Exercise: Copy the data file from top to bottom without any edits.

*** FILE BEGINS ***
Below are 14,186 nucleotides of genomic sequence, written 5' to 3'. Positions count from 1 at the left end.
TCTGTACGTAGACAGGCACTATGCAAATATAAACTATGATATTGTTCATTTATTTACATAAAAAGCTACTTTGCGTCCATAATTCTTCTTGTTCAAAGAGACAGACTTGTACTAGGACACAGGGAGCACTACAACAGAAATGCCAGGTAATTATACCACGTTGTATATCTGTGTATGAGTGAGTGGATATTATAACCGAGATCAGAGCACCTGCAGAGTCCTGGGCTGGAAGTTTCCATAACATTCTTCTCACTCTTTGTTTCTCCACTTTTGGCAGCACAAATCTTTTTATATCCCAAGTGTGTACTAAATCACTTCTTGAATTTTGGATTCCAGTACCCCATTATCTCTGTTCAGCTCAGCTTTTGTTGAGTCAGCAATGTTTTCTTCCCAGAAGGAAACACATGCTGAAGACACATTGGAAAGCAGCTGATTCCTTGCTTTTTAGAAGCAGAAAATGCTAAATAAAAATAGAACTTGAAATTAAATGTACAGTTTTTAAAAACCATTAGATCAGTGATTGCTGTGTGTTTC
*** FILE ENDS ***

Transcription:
Below are 14,186 nucleotides of genomic sequence, written 5' to 3'. Positions count from 1 at the left end.
TCTGTACGTAGACAGGCACTATGCAAATATAAACTATGATATTGTTCATTTATTTACATAAAAAGCTACTTTGCGTCCATAATTCTTCTTGTTCAAAGAGACAGACTTGTACTAGGACACAGGGAGCACTACAACAGAAATGCCAGGTAATTATACCACGTTGTATATCTGTGTATGAGTGAGTGGATATTATAACCGAGATCAGAGCACCTGCAGAGTCCTGGGCTGGAAGTTTCCATAACATTCTTCTCACTCTTTGTTTCTCCACTTTTGGCAGCACAAATCTTTTTATATCCCAAGTGTGTACTAAATCACTTCTTGAATTTTGGATTCCAGTACCCCATTATCTCTGTTCAGCTCAGCTTTTGTTGAGTCAGCAATGTTTTCTTCCCAGAAGGAAACACATGCTGAAGACACATTGGAAAGCAGCTGATTCCTTGCTTTTTAGAAGCAGAAAATGCTAAATAAAAATAGAACTTGAAATTAAATGTACAGTTTTTAAAAACCATTAGATCAGTGATTGCTGTGTGTTTC